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Here, we begin to think about a specific definition of heat energy known as "enthalpy". It's an important thermodynamic quantity used within chemistry

Internal energy changes

An internal energy change is a state function. It is a function only of the initial state of the system, and the final state.

[Delta U=U_2-U_1]

The first law of thermodynamics says that this change must entirely be accounted for by heat exchanged with the system, and work done by or to the system.

[Delta U=q+w]

At constant volume, there can be no work done because the system cannot expand. Therefore internal energy change is entirely accounted for by heat.

At the other extreme, constant pressure, work can be done, but only the volume change needs to be accounted for.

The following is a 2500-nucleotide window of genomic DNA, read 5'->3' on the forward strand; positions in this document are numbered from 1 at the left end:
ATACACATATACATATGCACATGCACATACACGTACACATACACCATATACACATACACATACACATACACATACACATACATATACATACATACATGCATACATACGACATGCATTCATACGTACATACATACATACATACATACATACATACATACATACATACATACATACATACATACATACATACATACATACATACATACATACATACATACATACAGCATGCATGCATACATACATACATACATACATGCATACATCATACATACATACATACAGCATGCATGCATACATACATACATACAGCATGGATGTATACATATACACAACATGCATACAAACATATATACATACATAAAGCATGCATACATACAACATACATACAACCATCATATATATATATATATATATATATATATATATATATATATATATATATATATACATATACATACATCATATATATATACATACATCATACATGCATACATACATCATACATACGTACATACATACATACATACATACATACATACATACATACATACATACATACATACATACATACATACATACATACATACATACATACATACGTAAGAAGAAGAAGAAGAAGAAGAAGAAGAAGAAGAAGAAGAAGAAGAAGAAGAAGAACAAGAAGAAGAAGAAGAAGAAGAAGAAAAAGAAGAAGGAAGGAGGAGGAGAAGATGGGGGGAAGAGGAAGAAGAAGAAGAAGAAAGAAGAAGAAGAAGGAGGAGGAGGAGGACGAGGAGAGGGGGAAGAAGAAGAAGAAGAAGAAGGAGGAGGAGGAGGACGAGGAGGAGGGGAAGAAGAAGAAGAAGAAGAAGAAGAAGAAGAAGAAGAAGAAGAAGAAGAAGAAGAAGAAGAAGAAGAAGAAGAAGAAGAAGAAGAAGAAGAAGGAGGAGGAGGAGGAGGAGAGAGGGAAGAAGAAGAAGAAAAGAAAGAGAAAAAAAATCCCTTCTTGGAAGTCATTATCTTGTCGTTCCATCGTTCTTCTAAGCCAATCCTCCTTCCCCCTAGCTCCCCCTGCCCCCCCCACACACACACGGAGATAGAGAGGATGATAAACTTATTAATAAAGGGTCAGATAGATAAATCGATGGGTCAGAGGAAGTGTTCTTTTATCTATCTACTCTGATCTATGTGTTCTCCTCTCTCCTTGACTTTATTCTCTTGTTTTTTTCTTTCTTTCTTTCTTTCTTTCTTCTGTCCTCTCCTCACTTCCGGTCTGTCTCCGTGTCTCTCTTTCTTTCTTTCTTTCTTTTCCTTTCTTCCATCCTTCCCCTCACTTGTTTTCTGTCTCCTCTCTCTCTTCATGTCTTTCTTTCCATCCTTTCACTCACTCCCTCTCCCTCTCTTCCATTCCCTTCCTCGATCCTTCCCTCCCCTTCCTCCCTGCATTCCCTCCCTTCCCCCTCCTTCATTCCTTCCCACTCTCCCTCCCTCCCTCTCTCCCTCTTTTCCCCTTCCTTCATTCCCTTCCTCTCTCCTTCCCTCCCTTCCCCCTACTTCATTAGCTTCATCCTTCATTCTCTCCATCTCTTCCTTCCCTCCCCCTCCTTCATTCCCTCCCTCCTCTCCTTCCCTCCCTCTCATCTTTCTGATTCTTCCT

An intermediate case, where pressure and volume may change is more difficult to account for in a single step.

Defining enthalpy

Knowing the first law of thermodynamics and the definition work:

[Delta U=q+w w=-pDelta V]

We can combine these to define internal energy change as a function of heat and volume change at constant pressure:

[Delta U=q-pDelta V]

And then rearrange this for what it means for heat to transfer in and out of the system at constant pressure.

[q=Delta U+pDelta V]

We call this heat exchange, under constant pressure conditions, enthalpy. It is still just heat exchanged – i.e., collisions at the microscopic level – but it is a specific definition that has a lot of uses within chemistry.

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Introduction to Thermodynamics

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